Are American adults financially literate? Can they make good money decisions? As educator that spends time educating Montanans about financial issues I often wonder how financially savvy Montanans really are. We now get to know the answer to this question, thanks to the FINRA Investor Education Foundation. Back in 2009, the FINRA Foundation started conducting a triennial survey to measure and track American’s Financial Capability. The 2015 edition was recently released. Several items in the results caught my attention. Back in 2009, 23% of Montanans spent more than they earned but in 2015 that number was down to 17%. There can be some good reasons to spend more that you earn at some point in your life (the college years for example), but in general this is a poor habit. 23% of Montanans had overdue medical bills in 2015 down from 32% in 2012. In 2009, 31% of Montanan’s reported having a rainy account but by 2015 that number had risen to 41%, an improvement but still below the US rate of 46%. These statistics all point to a general trend of Montanans improving their financial situations since aftermath of the recession of 2007-2008. The survey also asks a set of five questions covering every applications of personal finance topics. 52% of Montanan’s got 4 or more correct, this is much better than the national average of 37%.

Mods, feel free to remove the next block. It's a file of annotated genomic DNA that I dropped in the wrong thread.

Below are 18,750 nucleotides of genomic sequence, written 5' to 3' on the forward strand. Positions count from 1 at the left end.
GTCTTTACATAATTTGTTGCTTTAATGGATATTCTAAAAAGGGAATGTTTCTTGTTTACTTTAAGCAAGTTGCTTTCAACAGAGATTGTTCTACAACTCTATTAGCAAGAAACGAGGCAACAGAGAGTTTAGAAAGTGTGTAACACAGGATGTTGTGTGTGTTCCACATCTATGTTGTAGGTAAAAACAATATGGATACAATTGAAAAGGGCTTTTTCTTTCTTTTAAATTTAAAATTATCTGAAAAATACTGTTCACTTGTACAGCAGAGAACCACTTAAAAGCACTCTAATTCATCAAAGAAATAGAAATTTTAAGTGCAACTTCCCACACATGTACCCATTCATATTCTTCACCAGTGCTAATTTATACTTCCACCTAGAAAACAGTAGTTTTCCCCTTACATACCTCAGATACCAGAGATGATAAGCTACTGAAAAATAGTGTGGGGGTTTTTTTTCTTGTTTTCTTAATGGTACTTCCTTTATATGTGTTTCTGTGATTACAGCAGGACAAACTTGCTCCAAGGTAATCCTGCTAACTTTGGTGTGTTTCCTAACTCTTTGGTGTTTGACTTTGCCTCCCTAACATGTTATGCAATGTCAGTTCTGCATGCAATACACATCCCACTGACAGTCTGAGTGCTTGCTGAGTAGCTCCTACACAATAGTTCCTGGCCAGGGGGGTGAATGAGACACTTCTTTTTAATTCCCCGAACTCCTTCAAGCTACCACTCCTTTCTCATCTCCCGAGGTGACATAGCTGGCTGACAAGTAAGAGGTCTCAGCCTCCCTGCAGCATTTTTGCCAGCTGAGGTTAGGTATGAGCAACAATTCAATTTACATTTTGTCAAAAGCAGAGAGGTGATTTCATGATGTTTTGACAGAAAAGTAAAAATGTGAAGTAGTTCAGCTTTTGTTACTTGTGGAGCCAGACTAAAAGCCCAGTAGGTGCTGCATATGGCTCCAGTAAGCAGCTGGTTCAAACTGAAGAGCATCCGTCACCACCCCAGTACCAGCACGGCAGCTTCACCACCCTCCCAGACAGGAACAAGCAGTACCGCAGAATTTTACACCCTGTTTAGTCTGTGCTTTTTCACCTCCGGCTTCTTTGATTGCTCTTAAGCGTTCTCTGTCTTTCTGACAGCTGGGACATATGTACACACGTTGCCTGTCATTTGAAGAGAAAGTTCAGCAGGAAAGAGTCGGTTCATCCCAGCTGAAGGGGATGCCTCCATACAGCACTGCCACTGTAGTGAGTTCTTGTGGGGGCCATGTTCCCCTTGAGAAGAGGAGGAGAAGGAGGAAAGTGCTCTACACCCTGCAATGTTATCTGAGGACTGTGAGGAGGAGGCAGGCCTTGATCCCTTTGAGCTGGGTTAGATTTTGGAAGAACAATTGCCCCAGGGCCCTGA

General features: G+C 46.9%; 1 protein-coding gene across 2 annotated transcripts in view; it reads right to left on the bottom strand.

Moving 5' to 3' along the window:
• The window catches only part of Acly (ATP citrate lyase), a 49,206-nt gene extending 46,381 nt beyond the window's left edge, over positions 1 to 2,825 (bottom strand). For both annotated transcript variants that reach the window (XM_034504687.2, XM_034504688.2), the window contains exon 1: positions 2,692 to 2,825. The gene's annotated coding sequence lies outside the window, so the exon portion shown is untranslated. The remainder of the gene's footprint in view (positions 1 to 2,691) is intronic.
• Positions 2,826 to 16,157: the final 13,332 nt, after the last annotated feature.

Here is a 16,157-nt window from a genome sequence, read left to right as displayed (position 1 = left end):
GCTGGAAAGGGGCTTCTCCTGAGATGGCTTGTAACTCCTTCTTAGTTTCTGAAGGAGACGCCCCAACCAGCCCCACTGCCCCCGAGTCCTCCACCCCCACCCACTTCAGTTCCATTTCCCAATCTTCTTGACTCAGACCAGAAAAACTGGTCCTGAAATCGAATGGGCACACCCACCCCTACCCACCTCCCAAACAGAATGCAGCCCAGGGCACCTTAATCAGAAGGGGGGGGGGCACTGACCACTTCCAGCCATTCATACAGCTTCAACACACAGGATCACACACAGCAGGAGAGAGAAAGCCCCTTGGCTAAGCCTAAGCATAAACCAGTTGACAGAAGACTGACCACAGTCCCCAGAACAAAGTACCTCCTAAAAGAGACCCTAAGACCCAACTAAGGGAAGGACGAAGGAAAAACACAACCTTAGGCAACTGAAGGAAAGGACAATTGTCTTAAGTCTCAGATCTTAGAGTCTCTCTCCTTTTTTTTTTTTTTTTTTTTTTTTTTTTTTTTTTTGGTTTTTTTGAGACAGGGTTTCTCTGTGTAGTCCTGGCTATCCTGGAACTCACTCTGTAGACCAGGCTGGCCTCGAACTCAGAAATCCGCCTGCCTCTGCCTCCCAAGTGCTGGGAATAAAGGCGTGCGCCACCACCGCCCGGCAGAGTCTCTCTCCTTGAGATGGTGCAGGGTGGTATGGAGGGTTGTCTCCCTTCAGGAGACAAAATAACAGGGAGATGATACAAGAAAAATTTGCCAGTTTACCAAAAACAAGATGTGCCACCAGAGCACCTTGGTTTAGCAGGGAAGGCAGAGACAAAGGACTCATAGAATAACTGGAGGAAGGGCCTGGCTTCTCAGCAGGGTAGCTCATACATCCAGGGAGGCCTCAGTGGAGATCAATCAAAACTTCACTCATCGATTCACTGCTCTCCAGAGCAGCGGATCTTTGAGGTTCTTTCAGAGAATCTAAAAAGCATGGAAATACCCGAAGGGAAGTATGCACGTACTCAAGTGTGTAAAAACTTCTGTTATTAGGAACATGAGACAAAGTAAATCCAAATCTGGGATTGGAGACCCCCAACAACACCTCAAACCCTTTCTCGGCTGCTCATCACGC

Joel Schumacher, an extension economics associate specialist in the Department of Agricultural Economics and Economics at Montana State University. Much of his research has focused on understanding the economics and public policy implications of small and community scale alternative energy projects. Joel also researches and provides extension training in retirement planning, saving and investing. Helping Montanans stay up to date on the ever changing laws and regulations affecting consumer issues is an interesting and challenging area.